“Superstar” employees. Managers want to hire them, and the rest of us, on some level, probably hope to be seen as one. But sometimes, exceptional employees do more harm than good.
Top performers who tend to earn this “superstar” accolade are described as “certain employees (who) stand out above the rest,” according to Sara Pollack, a VP at ClearCompany Talent Management Software.
“Their work is higher quality, they are more dedicated, and simply put, they drive the performance of their team and the organization,” Pollack wrote. “Superstar employees have a heightened ability to prioritize in such a way that enables the company to work smarter and more efficiently. High-performing superstar employees have a higher emotional intelligence as well. Subsequently, this enables them to raise performance and productivity rates of the employees around them.”
The rate at which superstars are said to enhance their overall team’s productivity is by a not insignificant margin. In fact, according to research cited by Pollack, when a superstar employee joins a team, department-level output will increase by as much as 54%. Even after that employee leaves the team, a 48% increase in productivity will still be left in their wake. And because superstars are known to put in so much additional time and work — to consistently go “above and beyond” — they can generate as much as 80% of a business’ profits,
So, what could be wrong with relying on a “star performer” to enhance the productivity, quality and overall output of a team? A few things.
Research by Harvard found that it’s better to avoid hiring a toxic employee than it is to hire a superstar. That’s because if a superstar isn’t a team player and is instead more focused on earning individual recognition and rewards, it can give rise to a culture of competitiveness. The short-term impact may be an increase in performance and productivity across the team, sure. But a rise in burnout and turnover is likely to be the end result in the long run.
In fact, according to Harvard’s study, a top performer can add approximately $5,300 to a company’s bottom line, but if that same employee exhibits toxic behavior, they can cost the company around $12,500 in turnover costs. And because many of the qualities that earn someone a “superstar” distinction — extreme confidence, charisma and over-productivity — are also found in toxic employees, the potential for overlap between these two categories is significant.
Consistently, the accolade of “superstar” isn’t given based on ability alone. It’s more so driven by the amount of time, energy and dedication someone is seen as giving to their job. For overachievers, the amount of emphasis they place on their job oftentimes has roots in a need for perfection or, even deeper, a lack of belief in their own worth. Because of these underlying psychological motivations, they’ll give their all to being seen as valuable at work, sometimes at the expense of their personal health and sense of work-life balance. Because of that, when companies seek to bring on “superstar talent,” what they actually may be looking to do is find and exploit workers whose sense of identity is overly linked to their job. The desire to continue being seen as a star performer makes it difficult for these individuals to step back and take breaks when they need them — meaning, the company will squeeze out every drop of value they can from this type of worker until they’re ultimately too burned out.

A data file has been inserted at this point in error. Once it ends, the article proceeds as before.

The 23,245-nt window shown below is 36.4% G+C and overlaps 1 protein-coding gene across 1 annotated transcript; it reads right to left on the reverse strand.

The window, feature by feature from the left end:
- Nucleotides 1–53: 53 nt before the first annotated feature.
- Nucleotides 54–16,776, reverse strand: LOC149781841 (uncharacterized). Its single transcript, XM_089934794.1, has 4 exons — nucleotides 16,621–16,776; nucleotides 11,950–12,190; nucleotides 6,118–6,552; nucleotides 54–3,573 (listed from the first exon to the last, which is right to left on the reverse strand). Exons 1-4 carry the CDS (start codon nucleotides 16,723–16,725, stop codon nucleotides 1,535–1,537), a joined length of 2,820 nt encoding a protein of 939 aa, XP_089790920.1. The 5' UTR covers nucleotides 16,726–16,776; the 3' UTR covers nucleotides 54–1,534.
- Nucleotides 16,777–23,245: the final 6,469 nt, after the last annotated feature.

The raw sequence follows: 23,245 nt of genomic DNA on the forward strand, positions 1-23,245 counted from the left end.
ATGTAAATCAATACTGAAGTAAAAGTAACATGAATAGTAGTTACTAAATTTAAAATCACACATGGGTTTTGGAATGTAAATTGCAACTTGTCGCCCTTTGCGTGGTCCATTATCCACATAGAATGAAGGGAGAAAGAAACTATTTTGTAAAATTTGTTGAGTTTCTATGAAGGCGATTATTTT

Because superstars are seen as the by-default weight carriers on their team and the ones who are ultimately presumed to achieve more, their colleagues may struggle to receive a fair share of training and resources. Companies are encouraged to pour these resources into developing their top talent, in particular. If a manager is convinced that one of their direct reports is THE star performer on their team, that employee may receive an unequal amount of the manager’s time, attention and mentoring efforts, creating a disparity in the overall team’s access to professional development.
Let’s say the superstar employee doesn’t ask for this special time and attention and is truly someone who’s dedicated to lifting their colleagues up alongside them. Being the “pet” of their company’s leadership may nevertheless earn them resentment and hostility from their peers, leading to a hostile work environment. Conversely, perhaps all are in agreement that this particular colleague really is remarkable and a valuable resource at work, and resentment isn’t a problem. The end result can still be a “bottleneck” effect in which the superstar employee becomes overly relied upon by their colleagues. This, too, can contribute to a lack of growth and development across the team, if there’s the belief that “person X can do it better anyway.”
Being designated a “superstar” employee is by no means an objective process. It’s inherently tied to how you’re seen by those in leadership — i.e., by other human beings. These individuals could carry unconscious biases, and it’s possible they’ll be more inclined to recognize “superstar” potential in employees who remind them of themselves. And when most companies’ leadership remains so overwhelmingly white, cis, straight and male — who gets to become the “star performer” in those spaces? Is it really the case that, having already proven their merit, star performers then receive extra resources, training and attention — or could the inverse be true?
In the end, a company or department is able to achieve what it does because of the teams it employs. Not simply superstar individuals. This belief in rare and solitary top performers — namely, in prizing individual over collective achievements — feels like a distinctly American phenomenon. And it’s one that should carry less weight in the workplace.